The 5 Stages of Edit Letter Grief

It’s an exciting time in a writer’s life! You’ve taken your book as far as you can get it by yourself and you send it off to your CP/Agent/Editor and they turn around and give you an edit letter detailing the good, the bad, and the ugly about your manuscript and lots of notes on what needs work.

It’s like standing at basecamp on an enormous mountain, looking out on the beauty around and marveling at how high up you are… You take a deep breath and while you’re filling your lungs with all that delicious oxygen, your guide sneaks around and gut punches you then points to the top of the mountain and yells, KEEP CLIMBING!

Getting an edit letter—be it your first or one thousandth—you’re bound to go through at least a few of the stages below.

  1. Denial. My editor has NO idea who my characters are, has no concept of the heart of the story and is ABSOLUTELY wrong! These are NOT the changes that need to happen in this story!
  2. Anger. Well crap, my editor is right. The book really does need these changes, BUT THEY ARE IMPOSSIBLE! How in the world can she even ask me to do them? Her notes were too vague. She’s basically setting me up to fail!
  3. Bargaining. Okay, I can see how to do a few of the notes, but the others? No idea! What about  I change these few things, then I bet it won’t be necessary to do the rest of your suggestions… okay? Not enough? What can I give you to just lie and say it’s ready?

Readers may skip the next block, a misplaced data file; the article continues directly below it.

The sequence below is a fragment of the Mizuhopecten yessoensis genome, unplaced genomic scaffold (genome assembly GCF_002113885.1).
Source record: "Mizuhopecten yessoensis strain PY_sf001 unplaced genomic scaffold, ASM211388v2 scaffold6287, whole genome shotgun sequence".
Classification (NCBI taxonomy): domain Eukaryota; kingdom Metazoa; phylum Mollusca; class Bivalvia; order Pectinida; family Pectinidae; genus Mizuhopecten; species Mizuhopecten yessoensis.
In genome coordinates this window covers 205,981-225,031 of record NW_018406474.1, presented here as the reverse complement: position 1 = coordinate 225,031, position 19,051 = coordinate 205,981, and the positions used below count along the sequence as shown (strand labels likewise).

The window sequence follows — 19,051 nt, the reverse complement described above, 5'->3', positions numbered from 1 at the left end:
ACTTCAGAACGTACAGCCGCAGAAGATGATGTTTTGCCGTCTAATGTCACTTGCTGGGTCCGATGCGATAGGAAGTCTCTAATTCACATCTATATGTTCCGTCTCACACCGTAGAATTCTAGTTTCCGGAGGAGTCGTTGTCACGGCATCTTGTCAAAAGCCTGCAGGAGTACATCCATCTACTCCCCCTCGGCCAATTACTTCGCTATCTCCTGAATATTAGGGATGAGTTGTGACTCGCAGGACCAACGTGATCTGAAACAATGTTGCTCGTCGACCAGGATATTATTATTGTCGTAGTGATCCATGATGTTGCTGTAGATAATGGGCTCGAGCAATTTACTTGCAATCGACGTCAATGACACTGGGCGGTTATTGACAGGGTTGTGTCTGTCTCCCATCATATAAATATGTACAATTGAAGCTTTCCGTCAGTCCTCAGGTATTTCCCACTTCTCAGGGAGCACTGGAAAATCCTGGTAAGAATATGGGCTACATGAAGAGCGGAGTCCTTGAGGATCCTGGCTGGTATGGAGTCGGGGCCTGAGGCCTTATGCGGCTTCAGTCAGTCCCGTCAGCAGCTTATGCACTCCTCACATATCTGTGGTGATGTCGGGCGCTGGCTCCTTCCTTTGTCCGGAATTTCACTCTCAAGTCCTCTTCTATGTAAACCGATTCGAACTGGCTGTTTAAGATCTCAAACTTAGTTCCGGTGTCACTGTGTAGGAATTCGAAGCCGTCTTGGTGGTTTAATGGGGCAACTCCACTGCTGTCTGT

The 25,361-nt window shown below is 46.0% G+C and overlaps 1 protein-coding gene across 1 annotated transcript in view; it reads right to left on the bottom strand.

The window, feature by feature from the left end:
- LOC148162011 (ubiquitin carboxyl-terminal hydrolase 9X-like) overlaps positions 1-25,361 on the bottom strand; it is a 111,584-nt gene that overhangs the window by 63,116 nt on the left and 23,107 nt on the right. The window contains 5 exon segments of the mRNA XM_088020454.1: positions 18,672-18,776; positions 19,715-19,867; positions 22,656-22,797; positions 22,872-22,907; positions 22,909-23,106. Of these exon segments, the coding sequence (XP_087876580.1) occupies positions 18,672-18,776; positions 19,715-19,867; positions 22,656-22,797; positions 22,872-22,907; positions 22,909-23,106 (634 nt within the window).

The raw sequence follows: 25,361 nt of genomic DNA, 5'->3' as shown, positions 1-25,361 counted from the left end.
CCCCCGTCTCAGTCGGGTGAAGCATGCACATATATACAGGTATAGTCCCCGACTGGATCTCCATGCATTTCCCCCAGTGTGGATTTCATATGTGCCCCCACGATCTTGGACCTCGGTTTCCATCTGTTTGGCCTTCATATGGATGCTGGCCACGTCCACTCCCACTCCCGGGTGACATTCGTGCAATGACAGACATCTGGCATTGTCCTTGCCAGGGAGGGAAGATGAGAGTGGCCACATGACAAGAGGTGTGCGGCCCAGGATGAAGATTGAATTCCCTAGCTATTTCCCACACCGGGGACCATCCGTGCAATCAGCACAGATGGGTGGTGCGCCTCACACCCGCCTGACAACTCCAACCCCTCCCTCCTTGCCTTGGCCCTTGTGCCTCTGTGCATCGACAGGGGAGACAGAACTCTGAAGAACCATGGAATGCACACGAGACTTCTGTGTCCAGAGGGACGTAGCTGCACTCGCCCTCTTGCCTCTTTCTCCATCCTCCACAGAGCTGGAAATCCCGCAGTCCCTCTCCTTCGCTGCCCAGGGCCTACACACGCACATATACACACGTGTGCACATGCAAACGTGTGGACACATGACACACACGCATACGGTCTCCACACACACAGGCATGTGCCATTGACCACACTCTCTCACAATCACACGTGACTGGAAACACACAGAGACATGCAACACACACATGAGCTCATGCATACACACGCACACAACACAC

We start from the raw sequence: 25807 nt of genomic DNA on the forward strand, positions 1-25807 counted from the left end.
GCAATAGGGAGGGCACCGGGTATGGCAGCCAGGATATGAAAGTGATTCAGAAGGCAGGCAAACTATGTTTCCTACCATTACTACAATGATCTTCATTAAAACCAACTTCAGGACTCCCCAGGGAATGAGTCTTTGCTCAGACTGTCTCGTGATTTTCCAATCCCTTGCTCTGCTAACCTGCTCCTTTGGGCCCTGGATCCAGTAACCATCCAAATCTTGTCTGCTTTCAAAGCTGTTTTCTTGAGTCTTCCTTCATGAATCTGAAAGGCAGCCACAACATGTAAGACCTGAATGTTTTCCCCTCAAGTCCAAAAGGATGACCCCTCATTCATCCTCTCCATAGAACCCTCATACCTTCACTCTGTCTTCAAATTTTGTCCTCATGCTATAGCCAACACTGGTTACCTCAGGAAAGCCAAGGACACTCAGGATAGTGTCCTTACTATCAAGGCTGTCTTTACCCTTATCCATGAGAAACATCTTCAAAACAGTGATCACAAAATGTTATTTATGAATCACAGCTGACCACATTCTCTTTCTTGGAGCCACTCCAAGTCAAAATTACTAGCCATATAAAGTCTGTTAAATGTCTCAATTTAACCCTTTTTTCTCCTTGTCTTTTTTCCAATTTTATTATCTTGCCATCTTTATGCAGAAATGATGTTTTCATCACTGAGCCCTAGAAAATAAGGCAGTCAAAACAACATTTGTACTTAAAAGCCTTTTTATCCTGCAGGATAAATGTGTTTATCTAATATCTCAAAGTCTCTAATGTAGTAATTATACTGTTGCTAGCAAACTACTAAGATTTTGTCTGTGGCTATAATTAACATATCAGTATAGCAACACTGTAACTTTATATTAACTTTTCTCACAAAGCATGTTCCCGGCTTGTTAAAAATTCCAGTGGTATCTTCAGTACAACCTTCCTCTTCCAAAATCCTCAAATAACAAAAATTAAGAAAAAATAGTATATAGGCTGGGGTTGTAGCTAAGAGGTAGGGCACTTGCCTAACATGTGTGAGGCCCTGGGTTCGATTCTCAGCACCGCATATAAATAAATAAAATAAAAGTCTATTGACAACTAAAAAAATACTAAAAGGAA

4. Depression. I’m finally vibing with all these suggested edits, my editor was totally right. Why didn’t I think of these changes in the first place? It’s because I’m a TERRIBLE writer with no imagination! My editor should just finish this manuscript because she obviously knows better than I do. I suck. I suck. I suck.
  5. Acceptance. I just fell in love with my manuscript all over again after finishing these edits. I love writing! I love my editor! I love edit letters!

Any of this sound familiar? Oh it sure does to me because I’ve been there… many times!

A tip for working through these stages as quickly as possible? When you get your letter, let the notes sit for awhile before you start trying to make it work. If you sit down and try to start implementing before they’ve had time to marinate a bit, you’re going to get stuck in one of the first four stages and it will take you longer to move on to stage 5…

If you’re wondering how I tackle edit letters, check out these blog posts.

5 Stages of edit letter grief-2

Does #PitchWars Increase Your Chances of Signing with an Agent?

If you’ve been reading my blog for any length of time, you know I’m a huge fan of Brenda Drake’s #PitchWars!